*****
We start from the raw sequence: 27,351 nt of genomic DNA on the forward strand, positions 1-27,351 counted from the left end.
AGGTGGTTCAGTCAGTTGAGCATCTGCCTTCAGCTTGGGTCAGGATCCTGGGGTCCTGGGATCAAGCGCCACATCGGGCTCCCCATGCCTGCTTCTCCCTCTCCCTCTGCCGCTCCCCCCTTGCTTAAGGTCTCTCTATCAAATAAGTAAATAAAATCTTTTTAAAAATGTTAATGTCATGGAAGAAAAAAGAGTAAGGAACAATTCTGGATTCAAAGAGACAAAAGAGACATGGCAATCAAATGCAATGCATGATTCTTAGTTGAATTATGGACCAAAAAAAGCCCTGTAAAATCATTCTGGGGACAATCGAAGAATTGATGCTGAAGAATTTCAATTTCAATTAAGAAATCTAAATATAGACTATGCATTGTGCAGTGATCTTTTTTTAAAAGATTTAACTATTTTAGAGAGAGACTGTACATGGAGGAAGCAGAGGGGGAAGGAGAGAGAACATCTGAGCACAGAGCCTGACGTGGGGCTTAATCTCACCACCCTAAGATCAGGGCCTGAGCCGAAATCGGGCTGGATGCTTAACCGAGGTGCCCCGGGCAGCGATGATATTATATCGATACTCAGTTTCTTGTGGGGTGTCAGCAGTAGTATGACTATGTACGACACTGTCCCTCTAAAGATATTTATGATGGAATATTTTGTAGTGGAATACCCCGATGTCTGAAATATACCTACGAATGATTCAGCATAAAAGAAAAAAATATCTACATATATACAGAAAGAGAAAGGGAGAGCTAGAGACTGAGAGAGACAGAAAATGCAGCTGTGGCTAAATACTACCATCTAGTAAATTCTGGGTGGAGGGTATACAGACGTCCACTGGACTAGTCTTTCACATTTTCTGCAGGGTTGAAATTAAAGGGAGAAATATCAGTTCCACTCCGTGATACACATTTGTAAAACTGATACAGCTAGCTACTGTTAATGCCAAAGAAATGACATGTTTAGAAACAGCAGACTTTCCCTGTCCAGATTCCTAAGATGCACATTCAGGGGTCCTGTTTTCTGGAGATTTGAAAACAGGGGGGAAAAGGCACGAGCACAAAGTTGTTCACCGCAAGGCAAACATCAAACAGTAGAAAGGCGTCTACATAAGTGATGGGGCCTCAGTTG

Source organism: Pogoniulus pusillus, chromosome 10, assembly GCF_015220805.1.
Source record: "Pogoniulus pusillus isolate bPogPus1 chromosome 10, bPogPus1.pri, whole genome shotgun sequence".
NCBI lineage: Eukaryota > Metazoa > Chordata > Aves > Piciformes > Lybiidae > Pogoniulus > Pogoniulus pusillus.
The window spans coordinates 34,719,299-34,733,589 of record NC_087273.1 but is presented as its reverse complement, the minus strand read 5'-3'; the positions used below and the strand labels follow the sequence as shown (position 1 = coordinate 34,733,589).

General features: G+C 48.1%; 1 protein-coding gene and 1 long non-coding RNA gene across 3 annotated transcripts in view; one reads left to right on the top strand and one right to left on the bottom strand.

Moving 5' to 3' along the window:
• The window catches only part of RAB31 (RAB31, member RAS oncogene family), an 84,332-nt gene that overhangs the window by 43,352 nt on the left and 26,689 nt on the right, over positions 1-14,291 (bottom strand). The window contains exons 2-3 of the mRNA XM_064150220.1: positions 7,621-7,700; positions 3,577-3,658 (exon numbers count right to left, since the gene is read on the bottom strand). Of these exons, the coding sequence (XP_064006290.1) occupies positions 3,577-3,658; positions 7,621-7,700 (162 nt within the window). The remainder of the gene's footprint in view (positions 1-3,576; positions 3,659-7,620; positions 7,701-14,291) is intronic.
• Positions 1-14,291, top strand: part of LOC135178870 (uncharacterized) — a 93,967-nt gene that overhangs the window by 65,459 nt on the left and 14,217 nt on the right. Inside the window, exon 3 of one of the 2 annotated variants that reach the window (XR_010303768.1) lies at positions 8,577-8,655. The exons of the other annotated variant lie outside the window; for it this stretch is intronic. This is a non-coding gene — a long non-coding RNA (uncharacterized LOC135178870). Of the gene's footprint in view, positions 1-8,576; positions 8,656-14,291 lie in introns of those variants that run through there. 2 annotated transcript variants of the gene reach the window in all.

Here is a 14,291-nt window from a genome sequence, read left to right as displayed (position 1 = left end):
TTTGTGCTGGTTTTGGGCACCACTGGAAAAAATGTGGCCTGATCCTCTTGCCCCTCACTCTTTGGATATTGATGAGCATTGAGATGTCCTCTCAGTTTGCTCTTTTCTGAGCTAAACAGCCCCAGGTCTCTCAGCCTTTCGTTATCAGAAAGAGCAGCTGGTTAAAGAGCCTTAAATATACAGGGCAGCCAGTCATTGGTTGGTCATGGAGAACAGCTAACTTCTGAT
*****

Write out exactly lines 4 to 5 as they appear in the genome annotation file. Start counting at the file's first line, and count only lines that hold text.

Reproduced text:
Source record: "Pogoniulus pusillus isolate bPogPus1 chromosome 10, bPogPus1.pri, whole genome shotgun sequence".
NCBI lineage: Eukaryota > Metazoa > Chordata > Aves > Piciformes > Lybiidae > Pogoniulus > Pogoniulus pusillus.